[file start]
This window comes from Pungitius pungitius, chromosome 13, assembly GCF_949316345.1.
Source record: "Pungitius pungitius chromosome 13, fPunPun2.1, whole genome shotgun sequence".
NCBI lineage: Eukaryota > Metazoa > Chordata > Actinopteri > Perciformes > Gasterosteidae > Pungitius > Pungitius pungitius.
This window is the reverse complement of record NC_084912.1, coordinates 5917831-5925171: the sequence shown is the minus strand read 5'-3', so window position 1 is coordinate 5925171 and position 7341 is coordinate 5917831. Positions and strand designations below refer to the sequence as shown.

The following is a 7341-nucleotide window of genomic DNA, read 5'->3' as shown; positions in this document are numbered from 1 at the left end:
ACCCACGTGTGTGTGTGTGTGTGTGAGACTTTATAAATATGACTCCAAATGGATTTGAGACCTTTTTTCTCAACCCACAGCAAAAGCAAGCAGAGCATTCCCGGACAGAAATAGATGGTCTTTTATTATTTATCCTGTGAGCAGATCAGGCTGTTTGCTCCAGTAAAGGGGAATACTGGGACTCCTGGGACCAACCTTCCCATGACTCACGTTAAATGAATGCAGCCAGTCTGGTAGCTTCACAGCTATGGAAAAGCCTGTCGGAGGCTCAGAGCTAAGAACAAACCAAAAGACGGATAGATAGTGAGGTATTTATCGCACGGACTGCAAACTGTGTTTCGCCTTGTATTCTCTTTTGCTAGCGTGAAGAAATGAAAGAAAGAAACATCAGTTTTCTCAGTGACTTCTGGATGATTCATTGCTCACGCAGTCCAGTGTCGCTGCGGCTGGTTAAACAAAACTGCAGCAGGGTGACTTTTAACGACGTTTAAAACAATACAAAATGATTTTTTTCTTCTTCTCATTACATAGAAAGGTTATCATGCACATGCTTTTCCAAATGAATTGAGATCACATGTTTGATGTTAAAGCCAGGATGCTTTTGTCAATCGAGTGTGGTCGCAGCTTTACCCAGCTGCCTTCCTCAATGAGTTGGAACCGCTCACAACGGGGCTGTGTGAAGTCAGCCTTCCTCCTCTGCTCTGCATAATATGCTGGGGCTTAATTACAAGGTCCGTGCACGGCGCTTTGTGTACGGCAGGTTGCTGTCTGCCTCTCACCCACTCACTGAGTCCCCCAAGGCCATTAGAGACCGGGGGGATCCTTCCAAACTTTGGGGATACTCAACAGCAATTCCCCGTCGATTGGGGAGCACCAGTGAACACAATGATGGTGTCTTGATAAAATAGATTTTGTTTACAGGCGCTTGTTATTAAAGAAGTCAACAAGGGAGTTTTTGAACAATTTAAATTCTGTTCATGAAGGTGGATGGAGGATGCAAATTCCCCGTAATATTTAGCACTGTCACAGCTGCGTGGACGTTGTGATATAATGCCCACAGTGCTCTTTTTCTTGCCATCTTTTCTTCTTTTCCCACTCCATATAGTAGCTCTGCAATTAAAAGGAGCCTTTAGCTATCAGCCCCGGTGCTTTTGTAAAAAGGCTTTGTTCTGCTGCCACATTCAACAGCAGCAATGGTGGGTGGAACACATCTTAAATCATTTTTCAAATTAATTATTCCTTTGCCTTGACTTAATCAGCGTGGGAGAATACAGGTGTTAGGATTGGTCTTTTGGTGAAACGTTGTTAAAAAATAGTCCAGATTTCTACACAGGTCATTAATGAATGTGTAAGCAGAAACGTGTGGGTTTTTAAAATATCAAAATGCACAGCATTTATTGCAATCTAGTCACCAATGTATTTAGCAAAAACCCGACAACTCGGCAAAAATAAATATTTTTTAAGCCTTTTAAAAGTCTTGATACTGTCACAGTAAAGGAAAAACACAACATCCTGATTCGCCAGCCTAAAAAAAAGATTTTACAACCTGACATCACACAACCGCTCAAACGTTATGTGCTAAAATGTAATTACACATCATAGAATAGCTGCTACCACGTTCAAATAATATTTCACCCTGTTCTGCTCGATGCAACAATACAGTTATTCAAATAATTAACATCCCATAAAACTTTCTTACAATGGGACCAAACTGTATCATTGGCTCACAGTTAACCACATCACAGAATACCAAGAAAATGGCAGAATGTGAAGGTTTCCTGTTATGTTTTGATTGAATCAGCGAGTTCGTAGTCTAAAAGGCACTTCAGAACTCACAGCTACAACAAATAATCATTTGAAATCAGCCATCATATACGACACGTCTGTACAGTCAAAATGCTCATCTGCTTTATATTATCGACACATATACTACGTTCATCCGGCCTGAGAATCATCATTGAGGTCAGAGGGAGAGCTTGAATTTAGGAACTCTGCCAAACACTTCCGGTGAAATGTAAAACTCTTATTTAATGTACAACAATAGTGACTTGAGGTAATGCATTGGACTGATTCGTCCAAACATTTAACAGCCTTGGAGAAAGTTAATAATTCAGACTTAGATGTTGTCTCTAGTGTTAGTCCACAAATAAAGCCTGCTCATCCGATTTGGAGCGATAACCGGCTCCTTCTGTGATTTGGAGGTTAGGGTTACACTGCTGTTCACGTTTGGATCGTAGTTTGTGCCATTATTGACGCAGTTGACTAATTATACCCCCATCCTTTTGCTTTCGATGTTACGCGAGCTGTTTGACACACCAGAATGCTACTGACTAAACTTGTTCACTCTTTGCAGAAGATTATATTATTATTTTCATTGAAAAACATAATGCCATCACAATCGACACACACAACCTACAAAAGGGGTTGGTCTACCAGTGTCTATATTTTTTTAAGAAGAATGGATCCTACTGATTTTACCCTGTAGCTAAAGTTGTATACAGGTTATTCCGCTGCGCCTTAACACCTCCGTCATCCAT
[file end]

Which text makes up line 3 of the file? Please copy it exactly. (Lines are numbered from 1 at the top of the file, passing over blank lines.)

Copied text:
NCBI lineage: Eukaryota > Metazoa > Chordata > Actinopteri > Perciformes > Gasterosteidae > Pungitius > Pungitius pungitius.